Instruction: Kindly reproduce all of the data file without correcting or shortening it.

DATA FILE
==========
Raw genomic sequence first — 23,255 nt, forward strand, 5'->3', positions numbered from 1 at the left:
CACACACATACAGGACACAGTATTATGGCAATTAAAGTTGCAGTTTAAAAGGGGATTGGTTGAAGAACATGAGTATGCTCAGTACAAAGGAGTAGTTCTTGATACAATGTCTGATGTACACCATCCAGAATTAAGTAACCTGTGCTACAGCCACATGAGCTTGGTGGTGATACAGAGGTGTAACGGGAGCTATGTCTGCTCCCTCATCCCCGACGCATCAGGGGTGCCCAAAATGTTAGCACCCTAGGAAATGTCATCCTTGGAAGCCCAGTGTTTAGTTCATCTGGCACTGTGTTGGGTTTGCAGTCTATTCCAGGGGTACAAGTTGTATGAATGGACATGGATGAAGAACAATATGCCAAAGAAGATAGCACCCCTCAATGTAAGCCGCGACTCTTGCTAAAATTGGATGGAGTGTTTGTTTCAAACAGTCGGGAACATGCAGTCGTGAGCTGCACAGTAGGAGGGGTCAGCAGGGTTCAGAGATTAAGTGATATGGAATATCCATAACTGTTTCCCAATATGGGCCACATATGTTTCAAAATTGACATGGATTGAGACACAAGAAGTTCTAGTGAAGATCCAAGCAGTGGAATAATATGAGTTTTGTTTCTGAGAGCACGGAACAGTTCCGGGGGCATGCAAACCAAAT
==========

Raw genomic sequence first — 23,255 nt, forward strand, 5'->3', positions numbered from 1 at the left:
CACACACATACAGGACACAGTATTATGGCAATTAAAGTTGCAGTTTAAAAGGGGATTGGTTGAAGAACATGAGTATGCTCAGTACAAAGGAGTAGTTCTTGATACAATGTCTGATGTACACCATCCAGAATTAAGTAACCTGTGCTACAGCCACATGAGCTTGGTGGTGATACAGAGGTGTAACGGGAGCTATGTCTGCTCCCTCATCCCCGACGCATCAGGGGTGCCCAAAATGTTAGCACCCTAGGAAATGTCATCCTTGGAAGCCCAGTGTTTAGTTCATCTGGCACTGTGTTGGGTTTGCAGTCTATTCCAGGGGTACAAGTTGTATGAATGGACATGGATGAAGAACAATATGCCAAAGAAGATAGCACCCCTCAATGTAAGCCGCGACTCTTGCTAAAATTGGATGGAGTGTTTGTTTCAAACAGTCGGGAACATGCAGTCGTGAGCTGCACAGTAGGAGGGGTCAGCAGGGTTCAGAGATTAAGTGATATGGAATATCCATAACTGTTTCCCAATATGGGCCACATATGTTTCAAAATTGACATGGATTGAGACACAAGAAGTTCTAGTGAAGATCCAAGCAGTGGAATAATATGAGTTTTGTTTCTGAGAGCACGGAACAGTTCCGGGGGCATGCAAACCAAAT